I think this has been the tastiest spring and summer as of yet here on FW. We enjoyed cherries in our quinoa breakfast bowls, whipped up a refreshing artichoke dip with spinach and avocado, tossed together grilled corn and jicama with sweet watermelon for a salad that was as spicy as it was refreshing, cooled off with both pistachio and (fresh) mint ice cream pops, and a strawberry hot fudge sundae that will go down in Scott and I’s books for life. We even snuck in some chocolate snacks with my favorite (no-bake) seedy chocolate nut clusters and dark chocolate tigernut cookies too! Last week we finally heated up the oven a bit to stuff roasted cauliflower with cilantro into pillow-y sweet potatoes with fresh chard, ‘easy’ guacamole, fresh scallions and a creamy chipotle sauce. WHOOP.
Now this week we are heating up the oven a little more with the stovetop, but only for a short bit, to bring together a summer plum jam and the best classic vegan scones I have yet to experience (right up there with the carrot, coffee, and chocolate scones from last fall). This season is looking mega delicious, and I’m really thankful for Izy and her new cookbook The Savvy Cook for introducing this beautiful scone (and so many other inspiring recipes) into our lives this year.
One of my favorite fruits of summer I am always itching to sink my teeth into is a super ripe and sweet plum. I prefer the red fleshed varieties, and quickly snatched up a few pounds when I felt their squishy juices as I gave them a squeeze at the farmers market the other week! It took every ounce of self control in me to refrain from eating the lot as-is. I’ve decided to make a new goal of one fresh jam per season, in hopes of eating more jam (thats a legit hope, right?) and getting a bit better at the process as well. Amidst the handful of recipes from Izy’s new book that we have tried, this scone spoke to both of our hearts the most. Over my years of baking, scones have been something of great excitement and joy for Scott and I – it’s buttery and dense crumb luring us in, always. I’ve made my fare share of filled and flavored varieties, however, a classic this-can-stand-on-its-own scone has yet to be perfected in my kitchen. That was until the arrival of Izy’s cookbook.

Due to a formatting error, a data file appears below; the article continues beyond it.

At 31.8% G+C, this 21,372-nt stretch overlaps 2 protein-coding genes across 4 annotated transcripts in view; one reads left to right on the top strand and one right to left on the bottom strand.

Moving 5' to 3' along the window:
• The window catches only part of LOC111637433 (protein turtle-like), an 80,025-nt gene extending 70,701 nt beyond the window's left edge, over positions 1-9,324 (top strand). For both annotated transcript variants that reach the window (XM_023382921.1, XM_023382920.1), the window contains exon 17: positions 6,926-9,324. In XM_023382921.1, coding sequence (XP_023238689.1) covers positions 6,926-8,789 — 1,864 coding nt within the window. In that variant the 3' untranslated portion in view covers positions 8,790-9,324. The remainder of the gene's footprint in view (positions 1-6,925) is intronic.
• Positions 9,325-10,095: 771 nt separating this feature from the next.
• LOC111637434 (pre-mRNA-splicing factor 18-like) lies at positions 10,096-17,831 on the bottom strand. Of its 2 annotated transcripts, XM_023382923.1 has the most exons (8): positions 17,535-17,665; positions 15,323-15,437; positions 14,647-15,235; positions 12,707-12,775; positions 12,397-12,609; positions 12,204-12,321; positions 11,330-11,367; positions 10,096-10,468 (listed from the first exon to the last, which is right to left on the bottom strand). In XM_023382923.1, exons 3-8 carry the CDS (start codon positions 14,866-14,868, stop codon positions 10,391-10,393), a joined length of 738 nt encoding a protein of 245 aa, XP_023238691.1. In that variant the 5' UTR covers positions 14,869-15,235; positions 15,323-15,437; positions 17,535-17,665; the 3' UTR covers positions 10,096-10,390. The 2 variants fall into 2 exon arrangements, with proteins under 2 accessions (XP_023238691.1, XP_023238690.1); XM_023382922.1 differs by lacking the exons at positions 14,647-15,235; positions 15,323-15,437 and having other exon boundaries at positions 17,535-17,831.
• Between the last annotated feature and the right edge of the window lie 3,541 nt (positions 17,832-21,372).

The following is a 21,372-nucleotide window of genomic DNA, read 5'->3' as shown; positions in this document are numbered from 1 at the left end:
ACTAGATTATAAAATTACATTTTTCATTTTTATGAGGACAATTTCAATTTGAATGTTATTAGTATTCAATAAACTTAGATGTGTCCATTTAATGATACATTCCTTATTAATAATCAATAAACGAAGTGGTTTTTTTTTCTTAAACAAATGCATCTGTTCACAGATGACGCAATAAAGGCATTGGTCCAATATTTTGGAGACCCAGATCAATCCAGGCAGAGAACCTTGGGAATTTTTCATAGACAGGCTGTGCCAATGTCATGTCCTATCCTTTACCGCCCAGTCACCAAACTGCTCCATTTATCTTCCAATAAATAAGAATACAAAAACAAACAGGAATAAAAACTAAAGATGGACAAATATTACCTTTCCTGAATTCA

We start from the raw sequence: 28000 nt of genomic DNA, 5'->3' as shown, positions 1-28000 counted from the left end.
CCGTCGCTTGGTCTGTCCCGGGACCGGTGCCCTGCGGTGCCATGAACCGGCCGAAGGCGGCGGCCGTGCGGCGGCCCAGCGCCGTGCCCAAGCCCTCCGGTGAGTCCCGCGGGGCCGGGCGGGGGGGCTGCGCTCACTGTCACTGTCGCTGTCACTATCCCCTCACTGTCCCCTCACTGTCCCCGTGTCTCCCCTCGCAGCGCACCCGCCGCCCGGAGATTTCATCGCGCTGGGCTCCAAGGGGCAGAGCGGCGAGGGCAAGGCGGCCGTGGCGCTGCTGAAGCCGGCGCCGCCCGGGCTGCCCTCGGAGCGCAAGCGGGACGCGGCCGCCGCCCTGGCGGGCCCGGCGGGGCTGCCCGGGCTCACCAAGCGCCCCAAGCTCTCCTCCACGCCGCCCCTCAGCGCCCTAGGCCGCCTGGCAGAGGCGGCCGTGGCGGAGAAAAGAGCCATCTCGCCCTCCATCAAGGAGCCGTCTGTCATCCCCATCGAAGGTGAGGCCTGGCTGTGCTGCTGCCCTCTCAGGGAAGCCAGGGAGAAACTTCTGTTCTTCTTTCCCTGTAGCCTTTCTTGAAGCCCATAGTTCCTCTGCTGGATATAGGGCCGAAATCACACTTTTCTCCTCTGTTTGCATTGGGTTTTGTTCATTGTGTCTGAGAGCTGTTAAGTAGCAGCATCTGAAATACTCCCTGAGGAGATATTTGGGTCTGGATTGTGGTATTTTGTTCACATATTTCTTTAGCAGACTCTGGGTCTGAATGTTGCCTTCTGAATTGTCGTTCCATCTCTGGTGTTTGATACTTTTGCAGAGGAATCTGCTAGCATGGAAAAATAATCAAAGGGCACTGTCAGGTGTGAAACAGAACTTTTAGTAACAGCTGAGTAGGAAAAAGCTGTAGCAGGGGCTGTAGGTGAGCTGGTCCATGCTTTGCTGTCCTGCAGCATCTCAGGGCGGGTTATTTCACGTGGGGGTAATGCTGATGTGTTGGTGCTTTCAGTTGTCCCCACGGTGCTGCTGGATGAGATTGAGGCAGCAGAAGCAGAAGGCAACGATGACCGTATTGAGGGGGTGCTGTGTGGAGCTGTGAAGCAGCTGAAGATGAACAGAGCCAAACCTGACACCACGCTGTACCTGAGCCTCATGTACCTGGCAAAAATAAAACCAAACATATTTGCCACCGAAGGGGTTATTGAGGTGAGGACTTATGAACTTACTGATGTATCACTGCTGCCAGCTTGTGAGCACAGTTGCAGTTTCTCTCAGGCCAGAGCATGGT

Izy’s The Savvy Cook is filled with inspiring vegetarian recipes you’ll feel you can actually make. Today. Maybe even a few at once. Because they are that approachable. She covers snacks like the banoffee peanut bites, and smoothie boxes you can put together to keep in your freezer. Her “clear out the fridge” section is my favorite, helping you along with ideas for how to pool what you’ve got leftover and throw together a magnificent pizza, taco, or stir-fry night. She has a recipe for a single serving chocolate chip cookie for goodness sake. I just adore her and the overall no-fuss mentality she has in her approach to cooking, and I really think you will too. (See more on her book here.)
These scones come together in one bowl and go straight to the baking sheet from there. They are the epitome of no-fuss, and come out sturdy with the perfect “buttery” crumb texture. I love how easily they slice too, making them perfect for serving with a nice spread of jam. I hope you all enjoy these scones tons, and maybe even tackle your own summer jam! The process is super simple and the product so rewarding. – xx